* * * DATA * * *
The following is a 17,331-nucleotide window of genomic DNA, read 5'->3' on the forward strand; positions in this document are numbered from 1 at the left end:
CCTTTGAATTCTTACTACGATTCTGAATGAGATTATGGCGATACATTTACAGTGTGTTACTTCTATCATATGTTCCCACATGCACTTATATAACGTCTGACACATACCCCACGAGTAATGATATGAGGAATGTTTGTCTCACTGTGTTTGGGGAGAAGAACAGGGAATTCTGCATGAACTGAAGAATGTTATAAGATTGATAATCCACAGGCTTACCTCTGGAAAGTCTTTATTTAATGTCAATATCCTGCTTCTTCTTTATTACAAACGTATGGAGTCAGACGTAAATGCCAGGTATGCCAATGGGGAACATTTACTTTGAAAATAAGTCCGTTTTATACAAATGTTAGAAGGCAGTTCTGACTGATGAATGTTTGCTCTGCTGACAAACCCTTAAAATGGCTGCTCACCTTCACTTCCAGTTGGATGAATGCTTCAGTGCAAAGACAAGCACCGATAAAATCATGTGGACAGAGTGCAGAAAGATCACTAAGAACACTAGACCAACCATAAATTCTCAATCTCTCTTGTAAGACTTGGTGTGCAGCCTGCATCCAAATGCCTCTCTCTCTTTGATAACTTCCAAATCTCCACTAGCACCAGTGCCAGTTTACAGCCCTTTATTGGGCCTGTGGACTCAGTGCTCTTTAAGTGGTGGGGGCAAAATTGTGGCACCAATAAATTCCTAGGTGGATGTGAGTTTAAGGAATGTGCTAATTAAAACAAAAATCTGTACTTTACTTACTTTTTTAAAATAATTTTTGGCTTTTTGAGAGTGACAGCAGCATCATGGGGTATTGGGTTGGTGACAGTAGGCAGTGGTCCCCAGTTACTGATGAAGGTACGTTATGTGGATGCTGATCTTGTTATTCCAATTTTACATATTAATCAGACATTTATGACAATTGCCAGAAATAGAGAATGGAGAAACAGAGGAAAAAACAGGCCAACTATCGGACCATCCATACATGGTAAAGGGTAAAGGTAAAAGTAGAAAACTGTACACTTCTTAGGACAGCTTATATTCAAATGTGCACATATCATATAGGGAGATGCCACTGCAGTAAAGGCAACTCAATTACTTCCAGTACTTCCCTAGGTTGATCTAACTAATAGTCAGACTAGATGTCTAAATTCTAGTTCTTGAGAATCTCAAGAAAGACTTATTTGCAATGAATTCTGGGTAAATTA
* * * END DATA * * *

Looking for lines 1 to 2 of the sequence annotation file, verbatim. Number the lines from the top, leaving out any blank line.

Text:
The following is a 17,331-nucleotide window of genomic DNA, read 5'->3' on the forward strand; positions in this document are numbered from 1 at the left end:
CCTTTGAATTCTTACTACGATTCTGAATGAGATTATGGCGATACATTTACAGTGTGTTACTTCTATCATATGTTCCCACATGCACTTATATAACGTCTGACACATACCCCACGAGTAATGATATGAGGAATGTTTGTCTCACTGTGTTTGGGGAGAAGAACAGGGAATTCTGCATGAACTGAAGAATGTTATAAGATTGATAATCCACAGGCTTACCTCTGGAAAGTCTTTATTTAATGTCAATATCCTGCTTCTTCTTTATTACAAACGTATGGAGTCAGACGTAAATGCCAGGTATGCCAATGGGGAACATTTACTTTGAAAATAAGTCCGTTTTATACAAATGTTAGAAGGCAGTTCTGACTGATGAATGTTTGCTCTGCTGACAAACCCTTAAAATGGCTGCTCACCTTCACTTCCAGTTGGATGAATGCTTCAGTGCAAAGACAAGCACCGATAAAATCATGTGGACAGAGTGCAGAAAGATCACTAAGAACACTAGACCAACCATAAATTCTCAATCTCTCTTGTAAGACTTGGTGTGCAGCCTGCATCCAAATGCCTCTCTCTCTTTGATAACTTCCAAATCTCCACTAGCACCAGTGCCAGTTTACAGCCCTTTATTGGGCCTGTGGACTCAGTGCTCTTTAAGTGGTGGGGGCAAAATTGTGGCACCAATAAATTCCTAGGTGGATGTGAGTTTAAGGAATGTGCTAATTAAAACAAAAATCTGTACTTTACTTACTTTTTTAAAATAATTTTTGGCTTTTTGAGAGTGACAGCAGCATCATGGGGTATTGGGTTGGTGACAGTAGGCAGTGGTCCCCAGTTACTGATGAAGGTACGTTATGTGGATGCTGATCTTGTTATTCCAATTTTACATATTAATCAGACATTTATGACAATTGCCAGAAATAGAGAATGGAGAAACAGAGGAAAAAACAGGCCAACTATCGGACCATCCATACATGGTAAAGGGTAAAGGTAAAAGTAGAAAACTGTACACTTCTTAGGACAGCTTATATTCAAATGTGCACATATCATATAGGGAGATGCCACTGCAGTAAAGGCAACTCAATTACTTCCAGTACTTCCCTAGGTTGATCTAACTAATAGTCAGACTAGATGTCTAAATTCTAGTTCTTGAGAATCTCAAGAAAGACTTATTTGCAATGAATTCTGGGTAAATTA